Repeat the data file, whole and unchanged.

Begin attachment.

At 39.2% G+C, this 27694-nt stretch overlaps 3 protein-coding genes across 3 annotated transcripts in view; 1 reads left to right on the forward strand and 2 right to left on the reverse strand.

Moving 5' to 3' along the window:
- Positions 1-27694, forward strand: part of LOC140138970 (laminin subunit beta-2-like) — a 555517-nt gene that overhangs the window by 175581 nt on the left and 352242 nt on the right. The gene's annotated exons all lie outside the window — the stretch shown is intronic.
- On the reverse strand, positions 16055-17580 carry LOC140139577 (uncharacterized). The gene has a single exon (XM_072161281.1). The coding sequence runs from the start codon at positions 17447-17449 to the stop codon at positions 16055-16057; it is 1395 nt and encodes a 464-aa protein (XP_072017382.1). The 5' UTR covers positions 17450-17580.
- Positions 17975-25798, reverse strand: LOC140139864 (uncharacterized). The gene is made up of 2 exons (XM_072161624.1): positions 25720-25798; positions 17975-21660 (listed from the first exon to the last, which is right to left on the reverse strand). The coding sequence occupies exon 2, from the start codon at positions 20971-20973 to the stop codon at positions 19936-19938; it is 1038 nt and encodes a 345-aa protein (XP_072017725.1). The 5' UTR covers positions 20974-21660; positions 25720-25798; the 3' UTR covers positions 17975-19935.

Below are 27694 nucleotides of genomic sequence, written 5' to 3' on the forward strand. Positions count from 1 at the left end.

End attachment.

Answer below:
At 39.2% G+C, this 27694-nt stretch overlaps 3 protein-coding genes across 3 annotated transcripts in view; 1 reads left to right on the forward strand and 2 right to left on the reverse strand.

Moving 5' to 3' along the window:
- Positions 1-27694, forward strand: part of LOC140138970 (laminin subunit beta-2-like) — a 555517-nt gene that overhangs the window by 175581 nt on the left and 352242 nt on the right. The gene's annotated exons all lie outside the window — the stretch shown is intronic.
- On the reverse strand, positions 16055-17580 carry LOC140139577 (uncharacterized). The gene has a single exon (XM_072161281.1). The coding sequence runs from the start codon at positions 17447-17449 to the stop codon at positions 16055-16057; it is 1395 nt and encodes a 464-aa protein (XP_072017382.1). The 5' UTR covers positions 17450-17580.
- Positions 17975-25798, reverse strand: LOC140139864 (uncharacterized). The gene is made up of 2 exons (XM_072161624.1): positions 25720-25798; positions 17975-21660 (listed from the first exon to the last, which is right to left on the reverse strand). The coding sequence occupies exon 2, from the start codon at positions 20971-20973 to the stop codon at positions 19936-19938; it is 1038 nt and encodes a 345-aa protein (XP_072017725.1). The 5' UTR covers positions 20974-21660; positions 25720-25798; the 3' UTR covers positions 17975-19935.

Below are 27694 nucleotides of genomic sequence, written 5' to 3' on the forward strand. Positions count from 1 at the left end.